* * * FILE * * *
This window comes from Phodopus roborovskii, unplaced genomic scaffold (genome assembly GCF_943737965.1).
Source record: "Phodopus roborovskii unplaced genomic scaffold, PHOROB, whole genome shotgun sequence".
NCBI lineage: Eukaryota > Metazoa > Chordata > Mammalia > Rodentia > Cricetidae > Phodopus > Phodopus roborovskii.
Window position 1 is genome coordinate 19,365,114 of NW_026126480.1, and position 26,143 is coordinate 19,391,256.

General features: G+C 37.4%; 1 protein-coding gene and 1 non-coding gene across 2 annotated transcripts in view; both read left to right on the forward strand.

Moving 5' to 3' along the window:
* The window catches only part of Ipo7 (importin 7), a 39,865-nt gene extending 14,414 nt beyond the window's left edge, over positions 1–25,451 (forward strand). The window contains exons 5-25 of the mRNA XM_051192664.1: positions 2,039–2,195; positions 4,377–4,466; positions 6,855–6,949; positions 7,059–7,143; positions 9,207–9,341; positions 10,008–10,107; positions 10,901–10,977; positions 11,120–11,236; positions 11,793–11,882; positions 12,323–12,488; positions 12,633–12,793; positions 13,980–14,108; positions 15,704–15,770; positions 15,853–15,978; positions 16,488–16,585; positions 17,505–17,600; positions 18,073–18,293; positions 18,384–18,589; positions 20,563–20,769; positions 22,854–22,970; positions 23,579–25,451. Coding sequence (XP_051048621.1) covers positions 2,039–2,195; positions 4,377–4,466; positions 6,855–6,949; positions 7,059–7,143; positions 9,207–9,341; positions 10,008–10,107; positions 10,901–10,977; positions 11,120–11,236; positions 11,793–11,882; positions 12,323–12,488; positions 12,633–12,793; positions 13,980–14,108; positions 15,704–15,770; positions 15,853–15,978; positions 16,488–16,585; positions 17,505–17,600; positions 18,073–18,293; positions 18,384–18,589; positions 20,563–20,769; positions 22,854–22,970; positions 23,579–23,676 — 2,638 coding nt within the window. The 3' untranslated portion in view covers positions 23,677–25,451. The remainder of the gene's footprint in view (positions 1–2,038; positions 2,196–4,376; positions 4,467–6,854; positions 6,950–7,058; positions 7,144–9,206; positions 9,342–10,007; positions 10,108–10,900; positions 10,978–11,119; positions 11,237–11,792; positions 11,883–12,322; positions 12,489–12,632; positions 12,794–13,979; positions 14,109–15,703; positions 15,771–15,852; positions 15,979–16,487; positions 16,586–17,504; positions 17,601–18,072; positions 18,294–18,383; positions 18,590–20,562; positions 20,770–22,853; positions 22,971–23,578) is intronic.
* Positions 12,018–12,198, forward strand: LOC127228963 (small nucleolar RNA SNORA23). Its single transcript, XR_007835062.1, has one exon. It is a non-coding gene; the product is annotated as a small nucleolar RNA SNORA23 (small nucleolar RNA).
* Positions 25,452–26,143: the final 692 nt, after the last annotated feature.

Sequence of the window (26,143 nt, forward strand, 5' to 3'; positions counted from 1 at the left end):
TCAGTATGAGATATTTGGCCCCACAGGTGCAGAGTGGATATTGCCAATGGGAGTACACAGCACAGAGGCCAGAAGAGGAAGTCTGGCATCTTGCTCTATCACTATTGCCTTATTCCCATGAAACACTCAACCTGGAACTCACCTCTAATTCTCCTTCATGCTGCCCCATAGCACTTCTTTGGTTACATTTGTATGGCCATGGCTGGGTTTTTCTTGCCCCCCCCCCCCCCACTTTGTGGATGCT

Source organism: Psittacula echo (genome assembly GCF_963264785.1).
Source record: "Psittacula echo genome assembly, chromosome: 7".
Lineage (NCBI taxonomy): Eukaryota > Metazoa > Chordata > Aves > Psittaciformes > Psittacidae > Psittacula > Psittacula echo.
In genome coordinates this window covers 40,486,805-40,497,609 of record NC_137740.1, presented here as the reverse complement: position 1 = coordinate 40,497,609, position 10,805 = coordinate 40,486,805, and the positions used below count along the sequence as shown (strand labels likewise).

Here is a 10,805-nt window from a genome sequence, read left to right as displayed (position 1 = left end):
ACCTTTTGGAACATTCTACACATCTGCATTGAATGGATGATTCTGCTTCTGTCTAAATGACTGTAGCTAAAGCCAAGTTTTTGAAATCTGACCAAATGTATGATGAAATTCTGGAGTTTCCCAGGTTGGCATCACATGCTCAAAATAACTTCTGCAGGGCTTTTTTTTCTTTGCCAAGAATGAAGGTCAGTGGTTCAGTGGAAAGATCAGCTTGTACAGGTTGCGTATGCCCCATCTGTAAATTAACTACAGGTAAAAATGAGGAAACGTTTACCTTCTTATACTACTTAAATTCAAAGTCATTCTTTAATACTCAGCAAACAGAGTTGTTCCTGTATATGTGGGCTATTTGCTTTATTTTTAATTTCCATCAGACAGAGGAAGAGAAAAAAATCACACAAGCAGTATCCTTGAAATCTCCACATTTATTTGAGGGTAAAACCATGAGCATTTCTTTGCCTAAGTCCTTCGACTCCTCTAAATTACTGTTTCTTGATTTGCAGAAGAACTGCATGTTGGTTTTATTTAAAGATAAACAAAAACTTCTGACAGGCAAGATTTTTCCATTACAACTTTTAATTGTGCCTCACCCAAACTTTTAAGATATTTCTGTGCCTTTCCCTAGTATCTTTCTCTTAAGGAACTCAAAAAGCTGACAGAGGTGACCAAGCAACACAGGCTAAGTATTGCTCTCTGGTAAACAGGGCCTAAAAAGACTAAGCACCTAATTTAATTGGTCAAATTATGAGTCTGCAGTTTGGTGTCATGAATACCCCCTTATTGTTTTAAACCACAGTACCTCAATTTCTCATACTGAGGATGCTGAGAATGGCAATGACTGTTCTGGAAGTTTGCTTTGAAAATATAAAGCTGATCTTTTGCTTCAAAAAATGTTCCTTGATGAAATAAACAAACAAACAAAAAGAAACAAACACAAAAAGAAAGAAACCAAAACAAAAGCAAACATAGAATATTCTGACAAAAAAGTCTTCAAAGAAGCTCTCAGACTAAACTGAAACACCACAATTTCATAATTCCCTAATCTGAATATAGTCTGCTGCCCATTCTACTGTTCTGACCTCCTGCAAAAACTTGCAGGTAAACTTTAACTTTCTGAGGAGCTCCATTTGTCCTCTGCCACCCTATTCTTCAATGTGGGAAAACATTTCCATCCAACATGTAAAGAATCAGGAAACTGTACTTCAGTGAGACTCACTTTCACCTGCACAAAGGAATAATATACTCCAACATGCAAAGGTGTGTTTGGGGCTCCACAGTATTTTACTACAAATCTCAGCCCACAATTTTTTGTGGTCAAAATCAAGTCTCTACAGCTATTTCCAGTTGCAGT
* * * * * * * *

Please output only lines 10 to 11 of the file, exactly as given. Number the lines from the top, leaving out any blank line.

Sequence of the window (26,143 nt, forward strand, 5' to 3'; positions counted from 1 at the left end):
TCAGTATGAGATATTTGGCCCCACAGGTGCAGAGTGGATATTGCCAATGGGAGTACACAGCACAGAGGCCAGAAGAGGAAGTCTGGCATCTTGCTCTATCACTATTGCCTTATTCCCATGAAACACTCAACCTGGAACTCACCTCTAATTCTCCTTCATGCTGCCCCATAGCACTTCTTTGGTTACATTTGTATGGCCATGGCTGGGTTTTTCTTGCCCCCCCCCCCCCCACTTTGTGGATGCT